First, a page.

Sandoval names James Guthrie as new superintendent of public schools

James Guthrie’s mind is full of numbers and statistics, as one would expect after a 52-year career that includes public education consulting for the governments of Armenia, Australia and Hong Kong while teaching at the University of California, Berkeley, and Tennessee’s Vanderbilt University.

But one school statistic stands front and center as he takes on the job of Nevada superintendent of public schools.

“Every three minutes of every school day, a youngster drops out of school in Nevada,” he said, noting how that is two dropouts just since he began talking. “There’s a sense of urgency in that.”

Gov. Brian Sandoval, who supports education reforms modeled on those in Florida, announced Guthrie’s appointment Monday morning. It has the unanimous support of the State Board of Education. On April 2, Guthrie will replace current state Superintendent Keith Rheault, who is retiring shortly after having submitted the state’s application to be exempted from No Child Left Behind requirements by the federal government. Nevada proposes to replace it with its own school-grading system.

“Nevada certainly appears to be moving in the right direction,” said Guthrie, who, at age 75, is taking over the effort to improve one of the nation’s lowest-ranking education systems.

Guthrie’s age and experience will be an asset, agreed Stavan Corbett, president of the State Board of Education, and state Sen. Mo Denis, D-Las Vegas, chairman of the Senate Education Committee.

“He was unanimous for a reason,” Corbett said. “He’s what we need.”

Guthrie’s experience can keep the ball rolling and in the right direction as Nevada undergoes unprecedented reforms in public education, they said.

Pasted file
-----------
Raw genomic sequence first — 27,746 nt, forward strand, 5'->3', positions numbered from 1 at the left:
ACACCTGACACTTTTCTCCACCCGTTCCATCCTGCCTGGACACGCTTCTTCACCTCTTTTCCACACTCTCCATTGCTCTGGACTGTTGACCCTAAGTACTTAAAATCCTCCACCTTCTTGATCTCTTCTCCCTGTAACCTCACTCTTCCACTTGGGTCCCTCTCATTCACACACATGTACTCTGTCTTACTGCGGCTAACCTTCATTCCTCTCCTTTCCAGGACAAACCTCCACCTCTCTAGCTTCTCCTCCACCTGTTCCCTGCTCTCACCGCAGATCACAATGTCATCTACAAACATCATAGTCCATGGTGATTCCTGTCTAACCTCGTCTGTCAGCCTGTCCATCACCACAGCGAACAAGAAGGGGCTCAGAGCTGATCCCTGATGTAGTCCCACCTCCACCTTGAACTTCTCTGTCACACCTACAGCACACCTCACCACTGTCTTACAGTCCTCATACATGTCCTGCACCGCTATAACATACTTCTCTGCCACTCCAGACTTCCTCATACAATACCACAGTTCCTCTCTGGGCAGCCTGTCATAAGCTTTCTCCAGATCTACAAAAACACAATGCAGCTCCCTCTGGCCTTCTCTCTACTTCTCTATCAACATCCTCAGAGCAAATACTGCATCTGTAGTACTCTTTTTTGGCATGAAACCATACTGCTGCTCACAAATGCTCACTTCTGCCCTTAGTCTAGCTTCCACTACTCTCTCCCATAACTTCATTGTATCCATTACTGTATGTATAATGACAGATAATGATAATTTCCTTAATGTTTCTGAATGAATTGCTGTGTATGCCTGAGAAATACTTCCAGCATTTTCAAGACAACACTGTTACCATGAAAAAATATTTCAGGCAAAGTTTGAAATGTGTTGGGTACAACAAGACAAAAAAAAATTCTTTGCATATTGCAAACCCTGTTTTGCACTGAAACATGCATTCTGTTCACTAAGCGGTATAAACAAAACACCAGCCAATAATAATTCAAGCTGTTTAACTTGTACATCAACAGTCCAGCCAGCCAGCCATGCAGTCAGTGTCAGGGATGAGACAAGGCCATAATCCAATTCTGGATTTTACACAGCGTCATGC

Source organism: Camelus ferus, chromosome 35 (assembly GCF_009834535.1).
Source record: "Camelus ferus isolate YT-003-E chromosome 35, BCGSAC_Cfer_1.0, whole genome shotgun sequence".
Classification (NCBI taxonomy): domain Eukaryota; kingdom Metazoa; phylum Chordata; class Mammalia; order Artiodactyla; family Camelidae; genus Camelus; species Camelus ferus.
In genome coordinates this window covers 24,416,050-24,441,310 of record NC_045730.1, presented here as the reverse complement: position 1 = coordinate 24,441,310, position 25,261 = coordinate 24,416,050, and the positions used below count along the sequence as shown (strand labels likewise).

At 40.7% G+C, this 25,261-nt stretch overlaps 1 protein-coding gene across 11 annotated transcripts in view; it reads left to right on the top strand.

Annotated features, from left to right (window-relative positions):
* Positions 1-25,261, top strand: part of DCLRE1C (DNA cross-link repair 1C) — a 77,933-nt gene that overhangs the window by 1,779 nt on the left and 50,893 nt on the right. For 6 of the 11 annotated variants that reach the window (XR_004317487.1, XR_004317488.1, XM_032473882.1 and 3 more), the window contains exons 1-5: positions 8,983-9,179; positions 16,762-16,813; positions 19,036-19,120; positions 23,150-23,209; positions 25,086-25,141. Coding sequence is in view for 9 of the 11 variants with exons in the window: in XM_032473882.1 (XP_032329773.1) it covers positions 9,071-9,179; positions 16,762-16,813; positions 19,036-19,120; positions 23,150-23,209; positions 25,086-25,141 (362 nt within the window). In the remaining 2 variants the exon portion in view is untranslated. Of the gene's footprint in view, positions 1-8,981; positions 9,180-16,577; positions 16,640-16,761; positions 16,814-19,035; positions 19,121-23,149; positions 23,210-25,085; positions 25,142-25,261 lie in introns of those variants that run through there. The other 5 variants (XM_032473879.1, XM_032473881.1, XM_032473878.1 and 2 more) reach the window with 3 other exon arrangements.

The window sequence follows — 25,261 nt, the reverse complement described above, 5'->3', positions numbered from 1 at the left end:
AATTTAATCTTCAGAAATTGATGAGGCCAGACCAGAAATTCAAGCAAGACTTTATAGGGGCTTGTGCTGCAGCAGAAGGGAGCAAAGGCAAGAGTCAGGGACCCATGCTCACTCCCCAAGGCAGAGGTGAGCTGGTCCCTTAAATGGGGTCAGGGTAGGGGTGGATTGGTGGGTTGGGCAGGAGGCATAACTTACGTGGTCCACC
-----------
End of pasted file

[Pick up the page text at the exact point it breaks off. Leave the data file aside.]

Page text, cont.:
Guthrie cautioned against abandoning every aspect of No Child Left Behind, which has high standards of accountability and requires schools to report the achievement data for minorities, low-income students and special education students.

He argued that Nevada already has a lot going for it, including the country’s two best school district superintendents: Dwight Jones of the Clark County School District and Heath Morrison of the Washoe County School District.

On top of that, he supported the state Legislature instituting several reforms last session and is on board with Sandoval wanting more.

“There is an extraordinary amount of hope (in Nevada),” said Guthrie, whose salary will be $121,785 a year.

Guthrie has come out of retirement several times to take on new challenges and add to his extensive track record in public education. Guthrie is the senior fellow and director of Education Policy Studies at the George W. Bush Institute, named for the president behind the No Child Left Behind Act.

Guthrie also served as the director of the Peabody Center for Education Policy at Vanderbilt University and editor of the Peabody Journal of Education, and he coordinated the Peabody Education Leadership Series from 1999 to 2009. From 1982 to 1983, Guthrie was dean of the School of Education at Berkeley.

He was an education specialist in the U.S. Senate and consulted for the Senate Subcommittee on Equality of Educational Opportunity, the U.S. Department of Education’s National Center for Education Statistics and the National Assessment of Educational Progress.

Guthrie has been honored as a fellow with the American Education Research Association and the Patricia and Rodes Hart Chair of Educational Leadership and Policy.

Guthrie, a published author, has served with 25 state governments and worked with international organizations, such as the World Bank and the Organization of American States.

Guthrie has a bachelor’s degree from Stanford University in physical anthropology, a master’s from Stanford in educational administration and a doctorate in educational administration from Stanford. He has completed two postdoctoral fellowships, one at Harvard University in economics and education and one at Oxford Brooks College in England.

Contact reporter Trevon Milliard at tmilliard@review or 702-383-0279.

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